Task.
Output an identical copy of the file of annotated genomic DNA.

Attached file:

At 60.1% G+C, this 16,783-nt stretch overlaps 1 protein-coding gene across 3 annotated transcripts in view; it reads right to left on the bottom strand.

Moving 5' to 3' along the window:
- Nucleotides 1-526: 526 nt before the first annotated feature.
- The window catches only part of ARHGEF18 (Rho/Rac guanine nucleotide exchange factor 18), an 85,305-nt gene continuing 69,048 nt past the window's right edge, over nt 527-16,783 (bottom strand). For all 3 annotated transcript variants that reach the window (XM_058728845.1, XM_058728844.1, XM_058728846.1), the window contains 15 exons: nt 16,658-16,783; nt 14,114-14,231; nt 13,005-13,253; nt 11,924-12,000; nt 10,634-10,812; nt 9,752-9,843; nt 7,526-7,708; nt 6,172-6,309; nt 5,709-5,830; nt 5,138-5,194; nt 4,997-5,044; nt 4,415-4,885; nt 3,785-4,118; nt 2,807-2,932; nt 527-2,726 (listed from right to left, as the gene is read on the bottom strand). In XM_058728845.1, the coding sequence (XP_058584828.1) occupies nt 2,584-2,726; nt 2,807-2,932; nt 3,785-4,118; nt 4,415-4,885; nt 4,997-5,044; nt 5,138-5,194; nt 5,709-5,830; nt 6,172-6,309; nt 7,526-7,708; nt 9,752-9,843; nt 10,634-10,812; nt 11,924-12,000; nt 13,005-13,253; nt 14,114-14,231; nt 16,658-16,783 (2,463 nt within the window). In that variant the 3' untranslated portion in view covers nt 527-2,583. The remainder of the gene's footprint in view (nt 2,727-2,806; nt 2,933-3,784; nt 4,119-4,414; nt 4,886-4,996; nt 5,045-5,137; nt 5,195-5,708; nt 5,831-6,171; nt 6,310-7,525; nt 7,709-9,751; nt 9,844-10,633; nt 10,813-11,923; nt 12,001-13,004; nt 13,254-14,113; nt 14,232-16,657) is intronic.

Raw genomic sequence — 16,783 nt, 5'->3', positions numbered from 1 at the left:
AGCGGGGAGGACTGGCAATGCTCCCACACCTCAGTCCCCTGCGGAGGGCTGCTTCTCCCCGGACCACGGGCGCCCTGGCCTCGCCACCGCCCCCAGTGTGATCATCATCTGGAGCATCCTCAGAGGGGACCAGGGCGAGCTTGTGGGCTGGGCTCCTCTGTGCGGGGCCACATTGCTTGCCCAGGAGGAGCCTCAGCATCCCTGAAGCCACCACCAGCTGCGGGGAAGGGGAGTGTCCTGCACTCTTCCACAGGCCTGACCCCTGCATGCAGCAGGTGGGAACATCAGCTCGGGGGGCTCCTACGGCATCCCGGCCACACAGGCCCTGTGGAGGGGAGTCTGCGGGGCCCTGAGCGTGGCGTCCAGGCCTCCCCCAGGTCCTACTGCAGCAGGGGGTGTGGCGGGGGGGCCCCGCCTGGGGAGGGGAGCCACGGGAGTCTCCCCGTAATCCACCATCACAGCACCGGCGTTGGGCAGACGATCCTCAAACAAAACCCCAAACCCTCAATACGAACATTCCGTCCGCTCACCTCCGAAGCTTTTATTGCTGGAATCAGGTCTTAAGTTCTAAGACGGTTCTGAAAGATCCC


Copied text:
At 60.1% G+C, this 16,783-nt stretch overlaps 1 protein-coding gene across 3 annotated transcripts in view; it reads right to left on the bottom strand.

Moving 5' to 3' along the window:
- Nucleotides 1-526: 526 nt before the first annotated feature.
- The window catches only part of ARHGEF18 (Rho/Rac guanine nucleotide exchange factor 18), an 85,305-nt gene continuing 69,048 nt past the window's right edge, over nt 527-16,783 (bottom strand). For all 3 annotated transcript variants that reach the window (XM_058728845.1, XM_058728844.1, XM_058728846.1), the window contains 15 exons: nt 16,658-16,783; nt 14,114-14,231; nt 13,005-13,253; nt 11,924-12,000; nt 10,634-10,812; nt 9,752-9,843; nt 7,526-7,708; nt 6,172-6,309; nt 5,709-5,830; nt 5,138-5,194; nt 4,997-5,044; nt 4,415-4,885; nt 3,785-4,118; nt 2,807-2,932; nt 527-2,726 (listed from right to left, as the gene is read on the bottom strand). In XM_058728845.1, the coding sequence (XP_058584828.1) occupies nt 2,584-2,726; nt 2,807-2,932; nt 3,785-4,118; nt 4,415-4,885; nt 4,997-5,044; nt 5,138-5,194; nt 5,709-5,830; nt 6,172-6,309; nt 7,526-7,708; nt 9,752-9,843; nt 10,634-10,812; nt 11,924-12,000; nt 13,005-13,253; nt 14,114-14,231; nt 16,658-16,783 (2,463 nt within the window). In that variant the 3' untranslated portion in view covers nt 527-2,583. The remainder of the gene's footprint in view (nt 2,727-2,806; nt 2,933-3,784; nt 4,119-4,414; nt 4,886-4,996; nt 5,045-5,137; nt 5,195-5,708; nt 5,831-6,171; nt 6,310-7,525; nt 7,709-9,751; nt 9,844-10,633; nt 10,813-11,923; nt 12,001-13,004; nt 13,254-14,113; nt 14,232-16,657) is intronic.

Raw genomic sequence — 16,783 nt, 5'->3', positions numbered from 1 at the left:
AGCGGGGAGGACTGGCAATGCTCCCACACCTCAGTCCCCTGCGGAGGGCTGCTTCTCCCCGGACCACGGGCGCCCTGGCCTCGCCACCGCCCCCAGTGTGATCATCATCTGGAGCATCCTCAGAGGGGACCAGGGCGAGCTTGTGGGCTGGGCTCCTCTGTGCGGGGCCACATTGCTTGCCCAGGAGGAGCCTCAGCATCCCTGAAGCCACCACCAGCTGCGGGGAAGGGGAGTGTCCTGCACTCTTCCACAGGCCTGACCCCTGCATGCAGCAGGTGGGAACATCAGCTCGGGGGGCTCCTACGGCATCCCGGCCACACAGGCCCTGTGGAGGGGAGTCTGCGGGGCCCTGAGCGTGGCGTCCAGGCCTCCCCCAGGTCCTACTGCAGCAGGGGGTGTGGCGGGGGGGCCCCGCCTGGGGAGGGGAGCCACGGGAGTCTCCCCGTAATCCACCATCACAGCACCGGCGTTGGGCAGACGATCCTCAAACAAAACCCCAAACCCTCAATACGAACATTCCGTCCGCTCACCTCCGAAGCTTTTATTGCTGGAATCAGGTCTTAAGTTCTAAGACGGTTCTGAAAGATCCC